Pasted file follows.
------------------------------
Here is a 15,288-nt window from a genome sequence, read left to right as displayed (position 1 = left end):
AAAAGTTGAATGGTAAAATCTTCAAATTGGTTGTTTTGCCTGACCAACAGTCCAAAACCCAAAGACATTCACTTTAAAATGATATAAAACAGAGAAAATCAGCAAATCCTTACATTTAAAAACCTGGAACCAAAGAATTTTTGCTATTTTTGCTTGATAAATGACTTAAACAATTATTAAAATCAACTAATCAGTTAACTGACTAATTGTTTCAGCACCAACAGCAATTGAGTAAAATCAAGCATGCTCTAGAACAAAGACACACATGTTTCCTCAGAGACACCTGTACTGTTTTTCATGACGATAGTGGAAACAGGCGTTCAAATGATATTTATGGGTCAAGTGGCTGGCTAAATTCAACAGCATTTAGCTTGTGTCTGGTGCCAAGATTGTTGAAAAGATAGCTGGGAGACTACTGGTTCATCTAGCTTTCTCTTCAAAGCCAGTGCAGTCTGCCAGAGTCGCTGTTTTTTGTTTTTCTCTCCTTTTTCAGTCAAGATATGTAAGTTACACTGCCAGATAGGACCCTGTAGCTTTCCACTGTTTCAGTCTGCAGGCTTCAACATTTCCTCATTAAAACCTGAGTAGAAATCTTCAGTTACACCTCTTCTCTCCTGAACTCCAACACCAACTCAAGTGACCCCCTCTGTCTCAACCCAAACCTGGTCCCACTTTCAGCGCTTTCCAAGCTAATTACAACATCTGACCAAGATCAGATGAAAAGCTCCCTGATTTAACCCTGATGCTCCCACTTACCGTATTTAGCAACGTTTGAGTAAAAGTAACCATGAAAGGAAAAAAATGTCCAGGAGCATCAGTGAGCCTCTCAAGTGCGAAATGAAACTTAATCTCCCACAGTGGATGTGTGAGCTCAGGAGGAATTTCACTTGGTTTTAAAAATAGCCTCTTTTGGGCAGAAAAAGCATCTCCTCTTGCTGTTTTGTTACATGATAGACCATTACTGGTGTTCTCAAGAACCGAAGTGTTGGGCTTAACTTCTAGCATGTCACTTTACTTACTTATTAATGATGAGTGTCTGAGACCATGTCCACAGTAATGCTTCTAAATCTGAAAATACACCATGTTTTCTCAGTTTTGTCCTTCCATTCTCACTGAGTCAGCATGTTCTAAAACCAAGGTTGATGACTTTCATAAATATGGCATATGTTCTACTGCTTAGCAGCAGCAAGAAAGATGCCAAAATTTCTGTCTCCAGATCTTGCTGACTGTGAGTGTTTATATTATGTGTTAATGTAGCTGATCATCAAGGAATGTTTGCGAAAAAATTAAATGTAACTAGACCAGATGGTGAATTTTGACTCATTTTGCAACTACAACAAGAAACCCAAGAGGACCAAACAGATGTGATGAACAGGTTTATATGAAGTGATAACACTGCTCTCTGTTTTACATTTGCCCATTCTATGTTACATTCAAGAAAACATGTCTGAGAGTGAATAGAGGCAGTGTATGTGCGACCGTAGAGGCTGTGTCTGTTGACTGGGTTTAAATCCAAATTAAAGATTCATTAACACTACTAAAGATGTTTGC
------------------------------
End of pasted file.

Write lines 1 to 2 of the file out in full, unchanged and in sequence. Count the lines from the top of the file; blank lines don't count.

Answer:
Here is a 15,288-nt window from a genome sequence, read left to right as displayed (position 1 = left end):
AAAAGTTGAATGGTAAAATCTTCAAATTGGTTGTTTTGCCTGACCAACAGTCCAAAACCCAAAGACATTCACTTTAAAATGATATAAAACAGAGAAAATCAGCAAATCCTTACATTTAAAAACCTGGAACCAAAGAATTTTTGCTATTTTTGCTTGATAAATGACTTAAACAATTATTAAAATCAACTAATCAGTTAACTGACTAATTGTTTCAGCACCAACAGCAATTGAGTAAAATCAAGCATGCTCTAGAACAAAGACACACATGTTTCCTCAGAGACACCTGTACTGTTTTTCATGACGATAGTGGAAACAGGCGTTCAAATGATATTTATGGGTCAAGTGGCTGGCTAAATTCAACAGCATTTAGCTTGTGTCTGGTGCCAAGATTGTTGAAAAGATAGCTGGGAGACTACTGGTTCATCTAGCTTTCTCTTCAAAGCCAGTGCAGTCTGCCAGAGTCGCTGTTTTTTGTTTTTCTCTCCTTTTTCAGTCAAGATATGTAAGTTACACTGCCAGATAGGACCCTGTAGCTTTCCACTGTTTCAGTCTGCAGGCTTCAACATTTCCTCATTAAAACCTGAGTAGAAATCTTCAGTTACACCTCTTCTCTCCTGAACTCCAACACCAACTCAAGTGACCCCCTCTGTCTCAACCCAAACCTGGTCCCACTTTCAGCGCTTTCCAAGCTAATTACAACATCTGACCAAGATCAGATGAAAAGCTCCCTGATTTAACCCTGATGCTCCCACTTACCGTATTTAGCAACGTTTGAGTAAAAGTAACCATGAAAGGAAAAAAATGTCCAGGAGCATCAGTGAGCCTCTCAAGTGCGAAATGAAACTTAATCTCCCACAGTGGATGTGTGAGCTCAGGAGGAATTTCACTTGGTTTTAAAAATAGCCTCTTTTGGGCAGAAAAAGCATCTCCTCTTGCTGTTTTGTTACATGATAGACCATTACTGGTGTTCTCAAGAACCGAAGTGTTGGGCTTAACTTCTAGCATGTCACTTTACTTACTTATTAATGATGAGTGTCTGAGACCATGTCCACAGTAATGCTTCTAAATCTGAAAATACACCATGTTTTCTCAGTTTTGTCCTTCCATTCTCACTGAGTCAGCATGTTCTAAAACCAAGGTTGATGACTTTCATAAATATGGCATATGTTCTACTGCTTAGCAGCAGCAAGAAAGATGCCAAAATTTCTGTCTCCAGATCTTGCTGACTGTGAGTGTTTATATTATGTGTTAATGTAGCTGATCATCAAGGAATGTTTGCGAAAAAATTAAATGTAACTAGACCAGATGGTGAATTTTGACTCATTTTGCAACTACAACAAGAAACCCAAGAGGACCAAACAGATGTGATGAACAGGTTTATATGAAGTGATAACACTGCTCTCTGTTTTACATTTGCCCATTCTATGTTACATTCAAGAAAACATGTCTGAGAGTGAATAGAGGCAGTGTATGTGCGACCGTAGAGGCTGTGTCTGTTGACTGGGTTTAAATCCAAATTAAAGATTCATTAACACTACTAAAGATGTTTGC